• Welcome to our newest affiliate vendor, Passus Shoes. We are very happy to welcome our newest affiliate vendor, Passus Shoes. Passus shoes was founded by long term members of the forum and veterans of the shoes business. and is dedicated to crafting fine shoes in Budapest in a time honored tradition. Please help me give them a warm welcome in their new affiliate vendor thread.
  • STYLE. COMMUNITY. GREAT CLOTHING.

    Bored of counting likes on social networks? At Styleforum, you’ll find rousing discussions that go beyond strings of emojis.

    Click Here to join Styleforum's thousands of style enthusiasts today!

Shooting and Cooking Wild Pheasant

ms244

Senior Member
Joined
May 25, 2006
Messages
798
Reaction score
1
So I'm going pheasant shooting for the first time in about 6 weeks.

I don't think I've ever had pheasant, but I'm told its good.

What should I do with my cache ? Any tips on cooking, preserving (or hunting?)
 

Nosu3

Distinguished Member
Joined
Sep 23, 2008
Messages
3,269
Reaction score
43
De-feather before eating. How will you be disposing of the feathers? If not, turn them into a dream catcher and share your dreams. Smoke the meat to preserve it.

As for the cache, I am not sure. I've only seen one pheasant around here and I had to block the entire intersection in order to save it's life and that of the drivers.

Good luck.
 

ama

Distinguished Member
Joined
Jul 14, 2008
Messages
3,822
Reaction score
54
Originally Posted by Nosu3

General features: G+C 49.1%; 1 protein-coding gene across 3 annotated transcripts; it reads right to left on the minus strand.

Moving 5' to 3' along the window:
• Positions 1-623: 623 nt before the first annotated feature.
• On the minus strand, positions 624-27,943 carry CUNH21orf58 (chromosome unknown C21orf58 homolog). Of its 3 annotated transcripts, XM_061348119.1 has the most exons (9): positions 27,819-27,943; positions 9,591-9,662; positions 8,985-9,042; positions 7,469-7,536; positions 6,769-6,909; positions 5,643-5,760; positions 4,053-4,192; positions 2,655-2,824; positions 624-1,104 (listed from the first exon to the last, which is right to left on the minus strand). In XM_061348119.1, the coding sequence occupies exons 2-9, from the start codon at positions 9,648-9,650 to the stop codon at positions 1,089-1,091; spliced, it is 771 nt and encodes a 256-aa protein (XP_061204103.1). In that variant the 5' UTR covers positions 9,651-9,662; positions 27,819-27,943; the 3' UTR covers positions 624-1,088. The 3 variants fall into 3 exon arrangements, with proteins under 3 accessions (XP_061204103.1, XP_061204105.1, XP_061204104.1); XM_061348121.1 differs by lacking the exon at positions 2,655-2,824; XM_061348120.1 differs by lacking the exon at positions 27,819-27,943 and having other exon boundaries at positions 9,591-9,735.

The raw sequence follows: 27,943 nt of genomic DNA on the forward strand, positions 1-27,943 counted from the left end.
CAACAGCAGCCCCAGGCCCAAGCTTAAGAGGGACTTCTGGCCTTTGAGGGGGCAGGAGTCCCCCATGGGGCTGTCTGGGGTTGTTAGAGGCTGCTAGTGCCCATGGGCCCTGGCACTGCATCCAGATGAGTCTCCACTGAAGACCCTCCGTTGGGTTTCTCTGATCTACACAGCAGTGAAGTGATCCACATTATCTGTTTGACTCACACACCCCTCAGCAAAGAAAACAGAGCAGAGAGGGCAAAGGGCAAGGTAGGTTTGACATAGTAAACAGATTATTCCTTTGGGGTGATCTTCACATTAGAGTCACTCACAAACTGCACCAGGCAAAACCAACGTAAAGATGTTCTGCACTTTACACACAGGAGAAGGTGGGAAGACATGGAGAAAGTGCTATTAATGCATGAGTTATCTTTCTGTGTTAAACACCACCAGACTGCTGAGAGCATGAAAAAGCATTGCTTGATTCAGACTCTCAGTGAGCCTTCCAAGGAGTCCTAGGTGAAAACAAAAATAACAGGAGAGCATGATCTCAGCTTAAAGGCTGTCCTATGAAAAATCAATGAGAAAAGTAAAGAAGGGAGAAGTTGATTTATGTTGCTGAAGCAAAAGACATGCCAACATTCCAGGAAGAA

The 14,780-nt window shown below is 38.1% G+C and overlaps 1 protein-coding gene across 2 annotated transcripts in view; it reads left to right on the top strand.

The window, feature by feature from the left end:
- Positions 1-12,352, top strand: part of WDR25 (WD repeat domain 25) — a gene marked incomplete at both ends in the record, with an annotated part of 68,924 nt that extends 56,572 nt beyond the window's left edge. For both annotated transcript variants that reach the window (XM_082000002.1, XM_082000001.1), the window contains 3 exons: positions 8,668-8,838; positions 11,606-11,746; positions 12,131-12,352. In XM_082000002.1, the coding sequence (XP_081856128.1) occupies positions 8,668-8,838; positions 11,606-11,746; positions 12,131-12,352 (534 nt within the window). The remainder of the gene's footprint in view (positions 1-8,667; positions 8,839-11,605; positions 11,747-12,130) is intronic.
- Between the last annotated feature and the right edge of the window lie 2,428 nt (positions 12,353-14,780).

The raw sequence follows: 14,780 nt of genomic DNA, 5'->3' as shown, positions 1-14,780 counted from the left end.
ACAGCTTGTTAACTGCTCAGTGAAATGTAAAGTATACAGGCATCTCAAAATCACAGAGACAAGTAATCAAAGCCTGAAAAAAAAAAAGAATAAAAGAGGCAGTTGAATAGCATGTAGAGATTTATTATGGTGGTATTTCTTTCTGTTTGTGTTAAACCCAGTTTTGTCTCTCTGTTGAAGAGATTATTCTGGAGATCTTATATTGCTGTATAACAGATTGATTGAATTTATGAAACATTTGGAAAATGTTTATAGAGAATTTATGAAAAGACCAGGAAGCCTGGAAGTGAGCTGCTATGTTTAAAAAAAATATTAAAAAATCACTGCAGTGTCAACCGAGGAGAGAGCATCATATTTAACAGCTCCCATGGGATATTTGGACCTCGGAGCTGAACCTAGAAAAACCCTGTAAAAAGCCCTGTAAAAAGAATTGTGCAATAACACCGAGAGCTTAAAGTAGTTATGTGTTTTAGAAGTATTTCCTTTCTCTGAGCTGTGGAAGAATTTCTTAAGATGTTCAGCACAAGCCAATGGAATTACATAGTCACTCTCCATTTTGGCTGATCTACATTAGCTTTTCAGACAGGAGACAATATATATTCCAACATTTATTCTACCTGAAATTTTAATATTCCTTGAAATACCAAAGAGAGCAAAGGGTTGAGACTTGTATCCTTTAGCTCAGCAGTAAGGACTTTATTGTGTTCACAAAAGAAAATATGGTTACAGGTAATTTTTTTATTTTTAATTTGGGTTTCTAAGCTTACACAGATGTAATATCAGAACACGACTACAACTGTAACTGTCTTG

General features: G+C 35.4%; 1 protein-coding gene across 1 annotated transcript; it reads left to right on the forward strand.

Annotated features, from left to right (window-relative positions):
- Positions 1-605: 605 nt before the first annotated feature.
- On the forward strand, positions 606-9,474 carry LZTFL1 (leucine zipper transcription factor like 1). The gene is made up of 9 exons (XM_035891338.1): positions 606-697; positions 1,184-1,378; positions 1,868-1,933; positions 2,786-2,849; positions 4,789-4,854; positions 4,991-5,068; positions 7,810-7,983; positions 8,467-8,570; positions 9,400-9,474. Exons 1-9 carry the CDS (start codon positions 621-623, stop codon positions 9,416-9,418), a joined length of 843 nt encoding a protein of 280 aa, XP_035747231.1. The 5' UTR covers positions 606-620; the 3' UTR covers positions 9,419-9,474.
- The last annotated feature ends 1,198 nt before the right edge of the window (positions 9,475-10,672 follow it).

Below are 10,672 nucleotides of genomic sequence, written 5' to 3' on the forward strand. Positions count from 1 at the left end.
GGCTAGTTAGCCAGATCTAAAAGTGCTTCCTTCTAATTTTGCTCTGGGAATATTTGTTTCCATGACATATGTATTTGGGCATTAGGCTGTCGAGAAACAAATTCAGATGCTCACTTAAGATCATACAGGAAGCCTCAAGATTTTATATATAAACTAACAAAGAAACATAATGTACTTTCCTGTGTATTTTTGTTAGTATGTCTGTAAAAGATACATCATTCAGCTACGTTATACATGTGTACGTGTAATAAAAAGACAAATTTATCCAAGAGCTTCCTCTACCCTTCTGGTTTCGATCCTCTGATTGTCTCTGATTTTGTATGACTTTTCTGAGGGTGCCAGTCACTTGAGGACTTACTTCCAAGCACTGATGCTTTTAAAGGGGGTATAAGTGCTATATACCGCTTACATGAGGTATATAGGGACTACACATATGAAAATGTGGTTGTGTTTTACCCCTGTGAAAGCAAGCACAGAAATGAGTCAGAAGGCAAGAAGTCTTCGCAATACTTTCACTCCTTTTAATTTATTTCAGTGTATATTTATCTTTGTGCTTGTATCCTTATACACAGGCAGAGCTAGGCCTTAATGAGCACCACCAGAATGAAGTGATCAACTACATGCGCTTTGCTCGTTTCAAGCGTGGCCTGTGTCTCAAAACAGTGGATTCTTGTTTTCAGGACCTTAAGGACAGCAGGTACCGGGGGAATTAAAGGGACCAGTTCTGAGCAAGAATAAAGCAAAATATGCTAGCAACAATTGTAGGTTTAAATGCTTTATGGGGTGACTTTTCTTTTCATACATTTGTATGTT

De-feather before eating. How will you be disposing of the feathers? If not, turn them into a dream catcher and share your dreams. Smoke the meat to preserve it.

As for the cache, I am not sure. I've only seen one pheasant around here and I had to block the entire intersection in order to save it's life and that of the drivers.

Good luck.


+1
 

ms244

Senior Member
Joined
May 25, 2006
Messages
798
Reaction score
1
Originally Posted by Nosu3
De-feather before eating. How will you be disposing of the feathers? If not, turn them into a dream catcher and share your dreams. Smoke the meat to preserve it.

As for the cache, I am not sure. I've only seen one pheasant around here and I had to block the entire intersection in order to save it's life and that of the drivers.

Good luck.


Thank you for your words of wisdom, I will ensure the bird is relieved of its dream catching features
prior to cooking.

I intend to use a shotgun, I would advise the same the next time you see a pheasant or drivers.
 

ysc

Distinguished Member
Joined
Nov 18, 2008
Messages
2,301
Reaction score
8
I always liked Pheasant stew, I can't recommend a particular recipe since I have never been the one to cook it, it has often had cranberries in it. The are pretty good roasted with all the trimmings too. I am sure there are all kinds of fancy ways you can cook them, but I like the British classics.

Remember you will have to hang them for a bit before you can eat them.

As to shooting them, if you are an experienced shotgun shot it should not be too challenging, if not go clay pigeon shooting a couple of times, with an instructor at least the first time, and explain you will be pheasant shooting so he can show you the ropes and you don't embarrass yourself. The "bag" tends to be a collective effort, so even if you don't hit shit you should have some birds to take.
 

medwards

Senior Member
Dubiously Honored
Joined
Apr 18, 2005
Messages
635
Reaction score
12